Landscape Map: HR Made Simple(r)

This is part 5 of a 6-part series on the trends that are changing Software-As-A-Service (Saas) for Small & Medium Enterprises (SMEs):

🛒Trend #1: Shopify’s growth creates new markets
🍉Trend #2: Restaurants fight for independence from delivery and discovery platforms
👋 Trend #3: Work, reinvented
👔 Trend #4: The rise of vertical biz management software
🤴 Trend #5: HR made simple(r)! - Below
👹 Trend #6: Bookkeeping becomes understandable - DEC 7

If you'd like to have your company featured in this article, feel free to reach out! We would love to hear from you.

Intro: HR Tasks Got Messier

As of today, two-thirds of small and medium-sized businesses (“SMBs”) still rely on pen and paper to manage payroll, time off, and absences.
Most of the remaining third run these processes on Excel and email. As a result, major inaccuracies take place and expensive mistakes are made.

On average, SMBs spend 5 hours calculating, filing, and paying payrolls for each pay period (ref). The rise of remote-first policies compounded the issue with the emerging need to handle relocations, visa changes, and office transfers. It is estimated that in a post-Covid world, 50% of the global skilled workforce, comprising around 140M individuals will be interested in relocating internationally. The resulting paperwork is currently outsourced to specialized HR agencies: Helping companies offer more flexible work arrangements while reducing the HR workload is the opportunity.

And of course, there is a massive talent crunch affecting all industries and technology in particular. These falling unemployment rates have led companies to double down on international hiring. Yet, navigating local labor laws in 150+ countries is a major challenge for HR departments and the relevant processes can be a pain for employees and employers alike.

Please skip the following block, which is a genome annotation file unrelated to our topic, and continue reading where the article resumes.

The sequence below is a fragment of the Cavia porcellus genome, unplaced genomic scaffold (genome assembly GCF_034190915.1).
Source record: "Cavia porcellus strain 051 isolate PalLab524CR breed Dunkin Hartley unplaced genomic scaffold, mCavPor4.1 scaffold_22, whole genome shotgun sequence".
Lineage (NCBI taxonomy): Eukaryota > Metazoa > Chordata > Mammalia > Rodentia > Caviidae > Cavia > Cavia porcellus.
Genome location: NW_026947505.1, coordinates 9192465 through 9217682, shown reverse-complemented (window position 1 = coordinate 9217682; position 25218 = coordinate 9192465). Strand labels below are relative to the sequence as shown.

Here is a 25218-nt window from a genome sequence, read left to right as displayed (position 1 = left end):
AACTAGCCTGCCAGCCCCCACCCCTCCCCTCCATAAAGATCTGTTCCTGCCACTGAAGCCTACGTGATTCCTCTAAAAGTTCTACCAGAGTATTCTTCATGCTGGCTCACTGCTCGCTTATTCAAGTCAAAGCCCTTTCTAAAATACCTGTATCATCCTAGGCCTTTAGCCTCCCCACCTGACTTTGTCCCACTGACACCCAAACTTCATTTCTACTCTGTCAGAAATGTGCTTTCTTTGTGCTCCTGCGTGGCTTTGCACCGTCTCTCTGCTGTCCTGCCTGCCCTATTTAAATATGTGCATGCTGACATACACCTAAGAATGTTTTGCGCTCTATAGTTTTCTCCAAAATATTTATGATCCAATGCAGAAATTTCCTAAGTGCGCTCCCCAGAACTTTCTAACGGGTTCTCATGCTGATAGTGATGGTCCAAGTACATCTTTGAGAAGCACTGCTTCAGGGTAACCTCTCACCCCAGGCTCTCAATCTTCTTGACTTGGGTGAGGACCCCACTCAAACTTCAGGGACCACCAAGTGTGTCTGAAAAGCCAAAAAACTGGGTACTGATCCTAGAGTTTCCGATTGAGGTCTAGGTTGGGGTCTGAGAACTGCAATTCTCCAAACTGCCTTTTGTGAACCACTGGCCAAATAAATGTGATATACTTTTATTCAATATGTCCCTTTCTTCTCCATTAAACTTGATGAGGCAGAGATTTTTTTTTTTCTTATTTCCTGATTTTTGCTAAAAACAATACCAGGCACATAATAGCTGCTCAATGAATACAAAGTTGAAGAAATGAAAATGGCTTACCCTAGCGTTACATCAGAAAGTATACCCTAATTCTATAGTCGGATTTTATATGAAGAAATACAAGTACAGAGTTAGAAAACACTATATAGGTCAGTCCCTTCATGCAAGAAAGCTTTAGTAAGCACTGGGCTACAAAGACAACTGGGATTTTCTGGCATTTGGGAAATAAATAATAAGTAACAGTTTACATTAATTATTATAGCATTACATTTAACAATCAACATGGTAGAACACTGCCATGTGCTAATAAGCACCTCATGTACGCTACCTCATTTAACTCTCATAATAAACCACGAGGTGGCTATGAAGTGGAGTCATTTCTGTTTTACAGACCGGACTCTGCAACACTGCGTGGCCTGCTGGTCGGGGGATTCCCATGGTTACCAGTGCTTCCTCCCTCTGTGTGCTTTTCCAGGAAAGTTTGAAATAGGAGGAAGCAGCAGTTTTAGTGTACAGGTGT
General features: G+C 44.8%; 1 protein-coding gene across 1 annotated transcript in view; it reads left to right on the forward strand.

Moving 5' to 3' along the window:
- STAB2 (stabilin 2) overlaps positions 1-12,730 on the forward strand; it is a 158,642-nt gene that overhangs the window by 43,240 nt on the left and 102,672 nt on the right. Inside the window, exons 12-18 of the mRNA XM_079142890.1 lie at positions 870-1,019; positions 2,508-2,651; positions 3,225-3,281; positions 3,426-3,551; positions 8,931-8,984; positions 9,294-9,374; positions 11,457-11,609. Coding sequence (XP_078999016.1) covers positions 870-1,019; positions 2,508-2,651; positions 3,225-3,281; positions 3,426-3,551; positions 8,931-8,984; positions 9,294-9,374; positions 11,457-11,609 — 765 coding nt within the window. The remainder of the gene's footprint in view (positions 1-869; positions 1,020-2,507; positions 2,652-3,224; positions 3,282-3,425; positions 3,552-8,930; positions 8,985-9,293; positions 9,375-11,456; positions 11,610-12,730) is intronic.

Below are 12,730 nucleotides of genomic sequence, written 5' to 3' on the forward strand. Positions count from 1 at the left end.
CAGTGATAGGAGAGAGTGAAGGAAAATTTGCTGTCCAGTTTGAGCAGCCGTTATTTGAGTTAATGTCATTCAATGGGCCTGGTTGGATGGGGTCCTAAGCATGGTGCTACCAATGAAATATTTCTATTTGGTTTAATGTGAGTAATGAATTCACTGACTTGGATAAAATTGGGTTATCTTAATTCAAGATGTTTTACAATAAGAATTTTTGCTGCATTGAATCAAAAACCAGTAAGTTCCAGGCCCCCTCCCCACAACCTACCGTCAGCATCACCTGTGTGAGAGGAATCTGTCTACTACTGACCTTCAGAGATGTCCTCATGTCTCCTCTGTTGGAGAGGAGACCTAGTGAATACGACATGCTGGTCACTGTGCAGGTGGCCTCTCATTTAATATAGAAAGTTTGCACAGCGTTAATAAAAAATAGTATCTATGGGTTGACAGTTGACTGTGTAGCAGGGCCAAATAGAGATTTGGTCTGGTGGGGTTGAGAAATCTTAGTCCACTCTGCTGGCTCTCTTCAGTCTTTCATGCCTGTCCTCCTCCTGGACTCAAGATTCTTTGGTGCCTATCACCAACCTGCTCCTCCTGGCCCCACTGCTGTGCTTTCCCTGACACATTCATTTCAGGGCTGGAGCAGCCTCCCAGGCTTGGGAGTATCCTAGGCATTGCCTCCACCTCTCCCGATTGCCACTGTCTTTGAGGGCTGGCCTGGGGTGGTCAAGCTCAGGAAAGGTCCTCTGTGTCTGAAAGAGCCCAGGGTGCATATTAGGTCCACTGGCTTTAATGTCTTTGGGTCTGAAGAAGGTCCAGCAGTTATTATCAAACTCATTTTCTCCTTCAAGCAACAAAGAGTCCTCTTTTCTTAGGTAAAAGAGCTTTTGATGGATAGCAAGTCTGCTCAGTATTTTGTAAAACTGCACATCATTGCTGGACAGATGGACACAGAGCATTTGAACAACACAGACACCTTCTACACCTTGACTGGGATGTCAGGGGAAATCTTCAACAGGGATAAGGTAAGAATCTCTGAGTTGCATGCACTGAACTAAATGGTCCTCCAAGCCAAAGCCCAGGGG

Increasingly, SMBs are forced to adopt more modern human resource management solutions, employers of record platforms, and global mobility software to tackle the above-mentioned challenges. This entry focuses on these.

1. Human Resources Software

Human resource information systems (HRIS): These platforms focus on 4 pillars: attract, hire, manage, and retain talent

These platforms often begin as payroll automation services. Automating payroll is a great entry point, as this is one of the most painful processes for SMBs. For example, Pento (Denmark) has grown by offering a solution where users can import employee data, manage absences, and automate payments platforms.

The “more complete” solutions include the likes of Zenefits (US, raised $584M), Gusto (US, raised 516M$), Personio (Germany, raised $254M), PayFit (France, raised $208M), Rippling (US, raised $197M), HiBob (Israel, raised $124M), Bamboo HR (US), Factorial (Spain), and Kenjo (Germany), (UK), CharlieHR(UK), Humi (Canada), EddyHR (US), CharlieHR (UK). They all aim to simplify payroll management but also support other tasks such as hiring, onboarding, time and performance tracking, absence management, and benefits administration. Their goal is to become a complete human resources hub, tackling any tasks related to HR.

A screenshot from Zenefits' landing page

The broad feature set offered by Zenefits

In order to create a complete HRIS hub, these companies have to overcome two major challenges:

1/ First, providers need to bundle different features without turning their platforms into clunky software. The HR hubs can rely on API integrations and possible revenue share partnerships with some dedicated software (like well-being or training management solutions). The European leader in this space, Personio (Germany) recently opened an app marketplace to facilitate the integration of third-party applications within its software. Similarly, People Spheres (France) built an HRIS platform "a la carte" by building a core HR platform and relying on integrations with third-party software to provide different modules (planning, expense, performance management, etc).